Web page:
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Put to the Test: Canguilhem’s Biological Philosophy and a New Concept of Error

  • Samuel TalcottEmail author
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Abstract

This chapter draws together preceding conclusions to show the central significance of error for Canguilhem’s biological philosophy. Examining an unpublished 1955–1956 lecture course clarifies how it addressed error as a philosophical and social-political problem by studying the history of biological sciences. Because this philosophy depends on his understanding of technical and artistic creation, I exemplify this before examining imagination’s role in human life as a vital response to monstrous alteration that makes both artistic and scientific activity possible. Yet in banishing monsters as imaginary, positivist science becomes monstrous itself. There is no escaping such alterations. I conclude, therefore, by considering his biological philosophy’s spirit and ability to endure the alteration that threatened it when Canguilhem finally recognized error as a scientific concept.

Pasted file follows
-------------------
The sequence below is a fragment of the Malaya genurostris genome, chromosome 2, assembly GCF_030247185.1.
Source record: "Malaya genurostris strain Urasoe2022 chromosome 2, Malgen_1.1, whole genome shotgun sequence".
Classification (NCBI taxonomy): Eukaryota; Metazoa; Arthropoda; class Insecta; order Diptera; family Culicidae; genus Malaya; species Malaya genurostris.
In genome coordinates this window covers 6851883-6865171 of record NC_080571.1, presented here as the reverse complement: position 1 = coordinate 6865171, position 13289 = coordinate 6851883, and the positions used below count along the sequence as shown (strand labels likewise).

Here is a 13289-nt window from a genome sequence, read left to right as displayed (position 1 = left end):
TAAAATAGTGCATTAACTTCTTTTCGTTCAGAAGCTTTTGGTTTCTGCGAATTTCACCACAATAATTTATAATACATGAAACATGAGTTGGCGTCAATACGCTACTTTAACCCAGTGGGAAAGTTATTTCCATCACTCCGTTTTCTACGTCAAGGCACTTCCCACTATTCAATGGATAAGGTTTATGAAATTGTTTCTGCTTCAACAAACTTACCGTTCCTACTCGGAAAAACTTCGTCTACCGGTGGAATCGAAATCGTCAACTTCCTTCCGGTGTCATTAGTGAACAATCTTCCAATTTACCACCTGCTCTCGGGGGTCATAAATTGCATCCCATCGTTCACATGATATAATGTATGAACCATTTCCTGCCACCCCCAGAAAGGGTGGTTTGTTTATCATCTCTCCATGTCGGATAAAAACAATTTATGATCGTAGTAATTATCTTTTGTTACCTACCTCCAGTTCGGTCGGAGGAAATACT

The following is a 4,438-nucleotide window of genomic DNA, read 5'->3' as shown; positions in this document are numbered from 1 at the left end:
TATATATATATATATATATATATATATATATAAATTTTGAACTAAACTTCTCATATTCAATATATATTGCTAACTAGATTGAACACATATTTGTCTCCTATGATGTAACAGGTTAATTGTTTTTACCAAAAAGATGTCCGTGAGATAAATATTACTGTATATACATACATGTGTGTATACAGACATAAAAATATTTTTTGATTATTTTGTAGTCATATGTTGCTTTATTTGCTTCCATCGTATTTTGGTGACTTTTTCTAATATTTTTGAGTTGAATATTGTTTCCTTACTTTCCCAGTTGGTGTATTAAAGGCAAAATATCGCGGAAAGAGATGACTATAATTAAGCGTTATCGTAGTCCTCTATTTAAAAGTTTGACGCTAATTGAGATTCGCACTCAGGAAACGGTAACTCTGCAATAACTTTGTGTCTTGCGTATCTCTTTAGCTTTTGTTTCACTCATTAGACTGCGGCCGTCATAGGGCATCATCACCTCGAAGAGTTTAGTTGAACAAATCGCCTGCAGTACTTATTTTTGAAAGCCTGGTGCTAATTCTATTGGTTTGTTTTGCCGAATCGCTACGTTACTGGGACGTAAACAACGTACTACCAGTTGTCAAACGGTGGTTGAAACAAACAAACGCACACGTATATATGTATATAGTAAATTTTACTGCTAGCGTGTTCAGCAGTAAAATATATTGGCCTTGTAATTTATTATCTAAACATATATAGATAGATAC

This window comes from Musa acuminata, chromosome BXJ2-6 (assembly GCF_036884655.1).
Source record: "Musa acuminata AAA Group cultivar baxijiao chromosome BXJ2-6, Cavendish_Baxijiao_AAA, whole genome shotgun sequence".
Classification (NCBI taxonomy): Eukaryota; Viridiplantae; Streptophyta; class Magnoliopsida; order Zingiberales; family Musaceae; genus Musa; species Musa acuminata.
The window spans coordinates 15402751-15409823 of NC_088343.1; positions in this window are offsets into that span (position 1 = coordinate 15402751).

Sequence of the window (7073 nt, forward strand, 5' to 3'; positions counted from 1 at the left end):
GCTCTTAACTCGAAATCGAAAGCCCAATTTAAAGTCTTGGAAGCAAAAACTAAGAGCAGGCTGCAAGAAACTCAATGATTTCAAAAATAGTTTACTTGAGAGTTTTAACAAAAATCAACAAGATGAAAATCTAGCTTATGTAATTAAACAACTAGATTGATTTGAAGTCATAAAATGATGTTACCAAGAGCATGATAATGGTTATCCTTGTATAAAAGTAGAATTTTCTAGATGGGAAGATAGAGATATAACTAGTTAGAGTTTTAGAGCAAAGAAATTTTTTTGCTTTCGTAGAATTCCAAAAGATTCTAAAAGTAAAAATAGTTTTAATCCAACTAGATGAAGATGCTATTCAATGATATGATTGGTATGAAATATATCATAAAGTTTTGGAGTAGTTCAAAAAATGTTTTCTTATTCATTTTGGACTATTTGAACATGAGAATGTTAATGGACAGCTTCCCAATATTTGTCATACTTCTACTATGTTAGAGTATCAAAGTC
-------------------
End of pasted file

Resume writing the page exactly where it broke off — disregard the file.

References

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Copyright information

© The Author(s) 2019

Authors and Affiliations

  1. 1.Department of HumanitiesUniversity of the SciencesPhiladelphiaUSA

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